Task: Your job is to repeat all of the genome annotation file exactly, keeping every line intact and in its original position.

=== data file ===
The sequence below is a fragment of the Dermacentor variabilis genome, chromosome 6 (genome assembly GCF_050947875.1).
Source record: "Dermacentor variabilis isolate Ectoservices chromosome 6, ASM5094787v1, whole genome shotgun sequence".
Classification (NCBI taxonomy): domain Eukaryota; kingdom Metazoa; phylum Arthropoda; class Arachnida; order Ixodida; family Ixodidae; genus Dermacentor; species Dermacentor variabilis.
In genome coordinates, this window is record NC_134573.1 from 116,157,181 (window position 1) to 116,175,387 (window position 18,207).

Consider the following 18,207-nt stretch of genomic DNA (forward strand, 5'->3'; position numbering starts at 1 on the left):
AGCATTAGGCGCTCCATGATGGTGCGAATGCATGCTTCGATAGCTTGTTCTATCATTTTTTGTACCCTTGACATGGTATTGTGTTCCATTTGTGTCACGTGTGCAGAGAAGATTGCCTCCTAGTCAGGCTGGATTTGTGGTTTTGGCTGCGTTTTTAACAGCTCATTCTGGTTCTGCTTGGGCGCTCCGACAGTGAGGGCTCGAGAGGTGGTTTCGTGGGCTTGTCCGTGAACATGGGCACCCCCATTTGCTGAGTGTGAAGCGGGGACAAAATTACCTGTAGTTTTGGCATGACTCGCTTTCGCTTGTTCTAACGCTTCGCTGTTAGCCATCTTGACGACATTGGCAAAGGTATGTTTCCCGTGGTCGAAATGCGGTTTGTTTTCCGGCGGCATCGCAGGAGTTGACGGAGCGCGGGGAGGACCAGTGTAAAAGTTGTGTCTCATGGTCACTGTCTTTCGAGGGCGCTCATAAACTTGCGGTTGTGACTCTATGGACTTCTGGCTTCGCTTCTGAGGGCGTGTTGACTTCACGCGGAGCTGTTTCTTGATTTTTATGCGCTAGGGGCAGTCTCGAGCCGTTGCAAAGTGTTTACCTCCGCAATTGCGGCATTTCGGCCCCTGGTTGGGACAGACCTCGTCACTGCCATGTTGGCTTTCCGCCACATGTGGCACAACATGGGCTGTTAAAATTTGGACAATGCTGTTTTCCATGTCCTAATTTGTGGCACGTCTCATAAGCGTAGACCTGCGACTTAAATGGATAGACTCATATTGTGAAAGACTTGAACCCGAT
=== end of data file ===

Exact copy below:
The sequence below is a fragment of the Dermacentor variabilis genome, chromosome 6 (genome assembly GCF_050947875.1).
Source record: "Dermacentor variabilis isolate Ectoservices chromosome 6, ASM5094787v1, whole genome shotgun sequence".
Classification (NCBI taxonomy): domain Eukaryota; kingdom Metazoa; phylum Arthropoda; class Arachnida; order Ixodida; family Ixodidae; genus Dermacentor; species Dermacentor variabilis.
In genome coordinates, this window is record NC_134573.1 from 116,157,181 (window position 1) to 116,175,387 (window position 18,207).

Consider the following 18,207-nt stretch of genomic DNA (forward strand, 5'->3'; position numbering starts at 1 on the left):
AGCATTAGGCGCTCCATGATGGTGCGAATGCATGCTTCGATAGCTTGTTCTATCATTTTTTGTACCCTTGACATGGTATTGTGTTCCATTTGTGTCACGTGTGCAGAGAAGATTGCCTCCTAGTCAGGCTGGATTTGTGGTTTTGGCTGCGTTTTTAACAGCTCATTCTGGTTCTGCTTGGGCGCTCCGACAGTGAGGGCTCGAGAGGTGGTTTCGTGGGCTTGTCCGTGAACATGGGCACCCCCATTTGCTGAGTGTGAAGCGGGGACAAAATTACCTGTAGTTTTGGCATGACTCGCTTTCGCTTGTTCTAACGCTTCGCTGTTAGCCATCTTGACGACATTGGCAAAGGTATGTTTCCCGTGGTCGAAATGCGGTTTGTTTTCCGGCGGCATCGCAGGAGTTGACGGAGCGCGGGGAGGACCAGTGTAAAAGTTGTGTCTCATGGTCACTGTCTTTCGAGGGCGCTCATAAACTTGCGGTTGTGACTCTATGGACTTCTGGCTTCGCTTCTGAGGGCGTGTTGACTTCACGCGGAGCTGTTTCTTGATTTTTATGCGCTAGGGGCAGTCTCGAGCCGTTGCAAAGTGTTTACCTCCGCAATTGCGGCATTTCGGCCCCTGGTTGGGACAGACCTCGTCACTGCCATGTTGGCTTTCCGCCACATGTGGCACAACATGGGCTGTTAAAATTTGGACAATGCTGTTTTCCATGTCCTAATTTGTGGCACGTCTCATAAGCGTAGACCTGCGACTTAAATGGATAGACTCATATTGTGAAAGACTTGAACCCGAT